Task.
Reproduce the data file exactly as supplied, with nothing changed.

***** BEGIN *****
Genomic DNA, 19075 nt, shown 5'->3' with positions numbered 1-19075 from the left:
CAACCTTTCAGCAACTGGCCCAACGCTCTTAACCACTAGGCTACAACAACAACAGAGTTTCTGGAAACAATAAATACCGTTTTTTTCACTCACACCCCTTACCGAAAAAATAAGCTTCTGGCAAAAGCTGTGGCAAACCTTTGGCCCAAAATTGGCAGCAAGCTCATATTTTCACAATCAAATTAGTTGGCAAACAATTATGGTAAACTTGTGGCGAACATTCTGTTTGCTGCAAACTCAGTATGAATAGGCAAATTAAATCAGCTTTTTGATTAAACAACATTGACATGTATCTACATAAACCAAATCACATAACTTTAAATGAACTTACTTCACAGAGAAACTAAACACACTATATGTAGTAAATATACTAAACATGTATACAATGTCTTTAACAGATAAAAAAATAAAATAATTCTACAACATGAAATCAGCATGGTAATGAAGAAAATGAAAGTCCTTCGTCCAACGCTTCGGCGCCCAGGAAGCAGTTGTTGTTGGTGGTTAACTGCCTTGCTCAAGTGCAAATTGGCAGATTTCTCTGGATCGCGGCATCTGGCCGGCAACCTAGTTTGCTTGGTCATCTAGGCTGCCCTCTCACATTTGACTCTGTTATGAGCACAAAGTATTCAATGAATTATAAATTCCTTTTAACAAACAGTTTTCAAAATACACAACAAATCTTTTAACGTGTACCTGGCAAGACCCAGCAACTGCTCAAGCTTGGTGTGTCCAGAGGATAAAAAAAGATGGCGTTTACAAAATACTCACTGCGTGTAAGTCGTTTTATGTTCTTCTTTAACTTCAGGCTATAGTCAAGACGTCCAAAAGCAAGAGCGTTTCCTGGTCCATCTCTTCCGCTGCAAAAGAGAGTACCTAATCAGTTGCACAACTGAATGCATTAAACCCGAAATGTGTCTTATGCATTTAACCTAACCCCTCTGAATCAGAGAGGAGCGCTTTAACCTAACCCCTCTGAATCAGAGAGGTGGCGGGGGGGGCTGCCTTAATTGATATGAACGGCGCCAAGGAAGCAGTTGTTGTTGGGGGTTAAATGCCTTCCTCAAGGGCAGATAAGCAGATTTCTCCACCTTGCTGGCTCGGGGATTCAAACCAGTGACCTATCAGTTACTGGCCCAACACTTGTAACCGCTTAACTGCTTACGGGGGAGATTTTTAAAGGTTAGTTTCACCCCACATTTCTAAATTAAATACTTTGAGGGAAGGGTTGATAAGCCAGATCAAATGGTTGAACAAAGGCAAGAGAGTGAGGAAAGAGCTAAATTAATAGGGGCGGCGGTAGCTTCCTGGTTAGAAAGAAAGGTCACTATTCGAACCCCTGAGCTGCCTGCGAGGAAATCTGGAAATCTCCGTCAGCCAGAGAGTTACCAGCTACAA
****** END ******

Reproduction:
Genomic DNA, 19075 nt, shown 5'->3' with positions numbered 1-19075 from the left:
CAACCTTTCAGCAACTGGCCCAACGCTCTTAACCACTAGGCTACAACAACAACAGAGTTTCTGGAAACAATAAATACCGTTTTTTTCACTCACACCCCTTACCGAAAAAATAAGCTTCTGGCAAAAGCTGTGGCAAACCTTTGGCCCAAAATTGGCAGCAAGCTCATATTTTCACAATCAAATTAGTTGGCAAACAATTATGGTAAACTTGTGGCGAACATTCTGTTTGCTGCAAACTCAGTATGAATAGGCAAATTAAATCAGCTTTTTGATTAAACAACATTGACATGTATCTACATAAACCAAATCACATAACTTTAAATGAACTTACTTCACAGAGAAACTAAACACACTATATGTAGTAAATATACTAAACATGTATACAATGTCTTTAACAGATAAAAAAATAAAATAATTCTACAACATGAAATCAGCATGGTAATGAAGAAAATGAAAGTCCTTCGTCCAACGCTTCGGCGCCCAGGAAGCAGTTGTTGTTGGTGGTTAACTGCCTTGCTCAAGTGCAAATTGGCAGATTTCTCTGGATCGCGGCATCTGGCCGGCAACCTAGTTTGCTTGGTCATCTAGGCTGCCCTCTCACATTTGACTCTGTTATGAGCACAAAGTATTCAATGAATTATAAATTCCTTTTAACAAACAGTTTTCAAAATACACAACAAATCTTTTAACGTGTACCTGGCAAGACCCAGCAACTGCTCAAGCTTGGTGTGTCCAGAGGATAAAAAAAGATGGCGTTTACAAAATACTCACTGCGTGTAAGTCGTTTTATGTTCTTCTTTAACTTCAGGCTATAGTCAAGACGTCCAAAAGCAAGAGCGTTTCCTGGTCCATCTCTTCCGCTGCAAAAGAGAGTACCTAATCAGTTGCACAACTGAATGCATTAAACCCGAAATGTGTCTTATGCATTTAACCTAACCCCTCTGAATCAGAGAGGAGCGCTTTAACCTAACCCCTCTGAATCAGAGAGGTGGCGGGGGGGGCTGCCTTAATTGATATGAACGGCGCCAAGGAAGCAGTTGTTGTTGGGGGTTAAATGCCTTCCTCAAGGGCAGATAAGCAGATTTCTCCACCTTGCTGGCTCGGGGATTCAAACCAGTGACCTATCAGTTACTGGCCCAACACTTGTAACCGCTTAACTGCTTACGGGGGAGATTTTTAAAGGTTAGTTTCACCCCACATTTCTAAATTAAATACTTTGAGGGAAGGGTTGATAAGCCAGATCAAATGGTTGAACAAAGGCAAGAGAGTGAGGAAAGAGCTAAATTAATAGGGGCGGCGGTAGCTTCCTGGTTAGAAAGAAAGGTCACTATTCGAACCCCTGAGCTGCCTGCGAGGAAATCTGGAAATCTCCGTCAGCCAGAGAGTTACCAGCTACAA